Monday, December 1, 2014

Winter Preview 2014-2015: Part Five

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Lady Jane Digby's Ghost
The 2014 holiday season has begun. Do your family and friends know that you'd just love to receive a gift certificate to your local or online bookstore much more than a huge-screen TV bought amid fistfights at Best Buy on Black Friday? Or, yet another ugly Christmas sweater? I think most of us reading Read Me Deadly are proud to be book lovers––and book buyers.

Here are a few hints about the upcoming season's mysteries you can apply that gift certificate toward. The gift certificate you'll hopefully receive from Aunt Tilly or your father, in lieu of the above-mentioned items! I have read and reviewed (elsewhere) three of these books already. Either I reviewed them for the Amazon Vine Program––Liad Shoham's Asylum City––or I ordered them from England, where they were released before they are to be released here in the United States. Those two books are C. J. Sansom's Lamentation and Susan Hill's The Soul of Discretion and are both part of long-running series.

Let's look at the two series books first. British author Susan Hill has written eight novels in her Simon Serrailler series. Serrailler is a Detective Chief Inspector in Lafferton, a smallish city in the English Midlands. He's a tortured fella––arent't most British cops?––as are most of his family. Hill concentrates on the human interactions as well as the criminal ones in her books. Some readers like that; others don't.

In Hill’s new book, The Soul of Discretion (Overlook Hardcover, January 2), Simon is as much at sixes-and-sevens as usual, but now he's asked to go undercover. Some of the other characters––most notably Simon's father––are up to mischief and all this contributes to a sense of angst among the characters. Now, I enjoyed the book, but others of you might not. Of course, since this is the eighth book in the series, you'll probably have formed an opinion before now.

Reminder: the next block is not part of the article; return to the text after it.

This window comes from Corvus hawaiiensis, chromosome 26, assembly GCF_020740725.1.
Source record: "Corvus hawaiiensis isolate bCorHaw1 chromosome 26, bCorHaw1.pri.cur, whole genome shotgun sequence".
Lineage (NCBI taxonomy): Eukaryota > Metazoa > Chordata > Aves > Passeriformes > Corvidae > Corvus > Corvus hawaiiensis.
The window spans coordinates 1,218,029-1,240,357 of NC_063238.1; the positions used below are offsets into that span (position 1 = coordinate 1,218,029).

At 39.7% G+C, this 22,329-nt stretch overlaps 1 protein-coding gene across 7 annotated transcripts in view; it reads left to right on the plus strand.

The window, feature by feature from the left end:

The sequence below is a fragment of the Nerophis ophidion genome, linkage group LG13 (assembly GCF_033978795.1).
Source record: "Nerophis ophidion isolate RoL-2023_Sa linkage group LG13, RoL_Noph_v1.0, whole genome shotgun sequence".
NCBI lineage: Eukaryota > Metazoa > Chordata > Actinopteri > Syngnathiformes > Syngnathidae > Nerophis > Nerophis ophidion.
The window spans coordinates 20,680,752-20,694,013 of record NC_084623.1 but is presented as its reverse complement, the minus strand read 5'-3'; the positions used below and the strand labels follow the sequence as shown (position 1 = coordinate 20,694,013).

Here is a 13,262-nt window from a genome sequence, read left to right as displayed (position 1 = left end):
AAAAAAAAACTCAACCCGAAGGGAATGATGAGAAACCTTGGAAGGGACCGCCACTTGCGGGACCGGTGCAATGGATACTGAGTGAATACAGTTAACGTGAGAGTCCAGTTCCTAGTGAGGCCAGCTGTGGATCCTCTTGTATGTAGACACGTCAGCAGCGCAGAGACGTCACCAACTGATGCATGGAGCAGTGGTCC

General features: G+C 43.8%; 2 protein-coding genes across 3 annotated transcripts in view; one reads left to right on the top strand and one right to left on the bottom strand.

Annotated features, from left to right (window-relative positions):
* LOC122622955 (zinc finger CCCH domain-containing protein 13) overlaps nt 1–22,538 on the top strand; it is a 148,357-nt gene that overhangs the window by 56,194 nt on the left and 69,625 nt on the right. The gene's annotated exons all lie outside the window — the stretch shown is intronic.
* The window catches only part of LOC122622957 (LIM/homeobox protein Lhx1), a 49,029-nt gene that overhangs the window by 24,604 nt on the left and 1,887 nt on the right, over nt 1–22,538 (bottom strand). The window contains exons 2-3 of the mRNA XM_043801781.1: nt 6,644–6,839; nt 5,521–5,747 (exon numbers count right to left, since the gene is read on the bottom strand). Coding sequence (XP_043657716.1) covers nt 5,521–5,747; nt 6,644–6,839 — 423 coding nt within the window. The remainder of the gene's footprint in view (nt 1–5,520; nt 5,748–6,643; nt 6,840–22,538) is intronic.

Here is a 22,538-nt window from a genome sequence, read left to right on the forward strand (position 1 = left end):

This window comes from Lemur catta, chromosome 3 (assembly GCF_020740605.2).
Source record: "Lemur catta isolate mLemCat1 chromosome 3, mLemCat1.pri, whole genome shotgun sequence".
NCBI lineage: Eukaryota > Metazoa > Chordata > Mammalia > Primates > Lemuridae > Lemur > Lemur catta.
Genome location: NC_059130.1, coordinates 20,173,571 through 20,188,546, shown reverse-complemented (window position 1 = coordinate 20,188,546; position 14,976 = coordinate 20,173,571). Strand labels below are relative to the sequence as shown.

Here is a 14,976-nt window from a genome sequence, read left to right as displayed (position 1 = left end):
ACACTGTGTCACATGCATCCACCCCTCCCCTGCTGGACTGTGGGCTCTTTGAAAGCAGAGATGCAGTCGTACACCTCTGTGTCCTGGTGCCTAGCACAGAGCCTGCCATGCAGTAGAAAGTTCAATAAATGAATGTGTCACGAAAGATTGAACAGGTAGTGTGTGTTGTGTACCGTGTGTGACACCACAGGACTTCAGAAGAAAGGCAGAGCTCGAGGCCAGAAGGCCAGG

C. J. Sansom's Lamentation (Mulholland, February 24) is the sixth book in his Matthew Shardlake series. He also has two historical standalones. Shardlake is a clever lawyer, operating out of Lincoln's Inn during the reign of Henry VIII. He takes both regular law cases––you might be surprised at how similarly lawsuits were processed in 1548 to the way they are today––and acts as a bit of a "fixer" for various court officials. Shardlake's heart races at the sight and thought of Katherine Parr, Henry's sixth wife. She's in a bit of trouble in this story; she's written a religious tract that was not to be released. But it's been stolen and Shardlake's been asked to track it down. Naturally, there are double and triple crosses galore, but Sansom wraps it up in excellent fashion.

Liad Shoham is an Israeli writer. Lineup, published in the autumn of 2013, was an earlier book of his available in English translation. It was a good look at criminals in current-day Tel Aviv. His new book is Asylum City (translated from the Hebrew by Sara Kitai; Harper, December 9), also set in Tel Aviv. It isn't part of a series; both Shoham's books are standalones. I felt he was off in Asylum City. The book didn't make a lot of sense to me, but I wonder if the translation was the problem. It's worth taking a chance on if you're interested in Israeli crime books.

Laura Lippman and Charles Todd are both releasing new series books this winter. Laura Lippman returns with Hush Hush (William Morrow, February 24), featuring her long-time private eye, Tess Monaghan, along with a newish character, Sandy Sanchez. This new book is a bit of a follow-up to Lippman's previous book, After I'm Gone. I thought that book was her best in a long time and I became interested again in Lippman's writing after reading it.

I'm looking forward to reading Hush Hush, a story about a mother who––accidently?––kills her infant daughter. She's found innocent by reason of insanity, and leaves Baltimore. Ten years later, she returns, wanting a relationship with her two older daughters. Tess and Sandy are asked to facilitate the reunion. Laura Lippman writes about topical, controversial subjects and this book looks like it's no exception. And, if you haven't read After I'm Gone, you might want to give it a try.

One––oh, okay two––of our favorite writers, Charles Todd, has a new book out, A Fine Summer's Day (William Morrow, January 6). It's in their Inspector Rutledge series, but rather than being placed in timely order at the end of the Great War, this one is set before Rutledge enters the army. It's about his final case at Scotland Yard in the summer of 1914 and it looks good. A lot of readers have wondered if perhaps the Rutledge series has run its course. I'm going to wait to read this book before declaring what I think. (Though, I do think the Bess Crawford series has seen better days. . . .)

The late English historian and biographer Diana Norman often used the pen name Ariana Franklin when writing fiction. She was the author of the Mistress of the Art of Death series, which was set in medieval England and featured Adelia Aguilar, a doctor trained in Sicily. She had been hired by King Henry II to "investigate" crimes in England.